That was just the beginning for the duo who then went on to share some beautiful chemistry. There was another brilliant partnership that happened in the 1999 World Cup against Sri Lanka. The pair tore Sri Lankan bowlers apart so much that young Jayawardane was thrown the ball too. He didn’t make much difference though. For once, Ganguly looked like he was going to break the record of Anwar but he fell a few runs short, 183.
Ganguly, during his captaincy, literally had that rookie on his feet and made him do everything right from wicket-keeping to asking him to save matches. Ganguly did ask him all, that rookie who goes by the name of Dravid did them all because they both loved the country and believed it is for the best.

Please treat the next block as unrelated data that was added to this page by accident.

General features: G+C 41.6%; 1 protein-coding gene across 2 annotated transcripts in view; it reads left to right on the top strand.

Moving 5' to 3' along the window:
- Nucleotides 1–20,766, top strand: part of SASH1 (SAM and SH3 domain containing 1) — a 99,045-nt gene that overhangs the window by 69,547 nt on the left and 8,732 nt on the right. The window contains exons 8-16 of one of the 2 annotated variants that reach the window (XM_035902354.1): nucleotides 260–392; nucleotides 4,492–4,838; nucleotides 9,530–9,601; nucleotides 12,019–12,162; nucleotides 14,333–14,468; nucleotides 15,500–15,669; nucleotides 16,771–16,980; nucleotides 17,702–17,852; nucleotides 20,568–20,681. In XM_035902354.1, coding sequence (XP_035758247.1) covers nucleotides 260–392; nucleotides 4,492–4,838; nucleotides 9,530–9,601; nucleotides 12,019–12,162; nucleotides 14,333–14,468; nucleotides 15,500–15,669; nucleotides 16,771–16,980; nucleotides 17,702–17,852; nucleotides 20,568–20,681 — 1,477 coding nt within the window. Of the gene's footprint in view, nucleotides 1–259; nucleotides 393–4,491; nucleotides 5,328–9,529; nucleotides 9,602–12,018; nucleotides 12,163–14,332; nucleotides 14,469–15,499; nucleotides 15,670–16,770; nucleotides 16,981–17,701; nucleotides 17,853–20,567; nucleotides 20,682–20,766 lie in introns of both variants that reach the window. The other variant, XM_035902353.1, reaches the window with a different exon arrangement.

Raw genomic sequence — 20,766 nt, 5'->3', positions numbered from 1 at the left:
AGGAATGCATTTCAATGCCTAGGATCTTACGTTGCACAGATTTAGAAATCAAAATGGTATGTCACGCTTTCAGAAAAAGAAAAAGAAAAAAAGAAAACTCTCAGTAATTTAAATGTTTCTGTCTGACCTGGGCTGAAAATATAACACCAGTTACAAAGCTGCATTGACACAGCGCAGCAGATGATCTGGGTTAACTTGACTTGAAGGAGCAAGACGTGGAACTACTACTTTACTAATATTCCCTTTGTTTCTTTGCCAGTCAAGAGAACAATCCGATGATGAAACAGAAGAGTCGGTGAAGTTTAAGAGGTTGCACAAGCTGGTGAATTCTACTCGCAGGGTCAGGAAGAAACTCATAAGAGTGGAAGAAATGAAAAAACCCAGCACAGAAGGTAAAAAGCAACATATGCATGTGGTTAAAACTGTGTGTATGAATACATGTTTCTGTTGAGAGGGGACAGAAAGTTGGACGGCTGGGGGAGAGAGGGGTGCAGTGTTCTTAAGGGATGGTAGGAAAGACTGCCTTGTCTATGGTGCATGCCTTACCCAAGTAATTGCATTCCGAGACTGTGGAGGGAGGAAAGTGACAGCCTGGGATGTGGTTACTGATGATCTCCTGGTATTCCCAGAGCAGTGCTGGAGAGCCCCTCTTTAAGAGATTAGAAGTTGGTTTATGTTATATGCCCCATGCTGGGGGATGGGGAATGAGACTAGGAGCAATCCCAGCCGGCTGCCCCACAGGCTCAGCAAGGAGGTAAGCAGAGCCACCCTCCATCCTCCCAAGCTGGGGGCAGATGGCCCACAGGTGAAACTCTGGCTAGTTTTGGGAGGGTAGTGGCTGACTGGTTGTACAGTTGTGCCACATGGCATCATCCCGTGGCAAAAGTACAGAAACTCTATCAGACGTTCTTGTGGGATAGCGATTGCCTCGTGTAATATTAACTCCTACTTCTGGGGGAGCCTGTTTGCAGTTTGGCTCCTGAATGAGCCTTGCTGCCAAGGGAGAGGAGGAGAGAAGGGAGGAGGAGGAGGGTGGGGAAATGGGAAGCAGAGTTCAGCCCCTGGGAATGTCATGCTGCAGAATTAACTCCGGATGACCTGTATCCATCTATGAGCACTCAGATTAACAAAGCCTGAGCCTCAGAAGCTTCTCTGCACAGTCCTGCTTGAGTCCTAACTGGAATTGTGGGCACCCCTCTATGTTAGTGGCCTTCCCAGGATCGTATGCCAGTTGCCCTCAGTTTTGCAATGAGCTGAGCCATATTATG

Dravid is a culprit. He even shared beautiful chemistry with Tendulkar and maintained it official with Laxman. He exchanged the limelight of Ganguly with Tendulkar and as the couple, they produced 331. Did it hurt Ganguly so much? He went berserk the very next match, scoring 153 and stole the spotlight back. In fact, 1999-2000 belonged to Ganguly and his bat. The latter spoke much than Ganguly did. With Azharuddin not around, Tendulkar’s solo battleship had a partner. A twin escort, he was to Tendulkar. He overshadowed Tendulkar by winning consecutive player of the match awards. His ability to overshadow the master himself made everyone talk about him and thus, a new captain was born.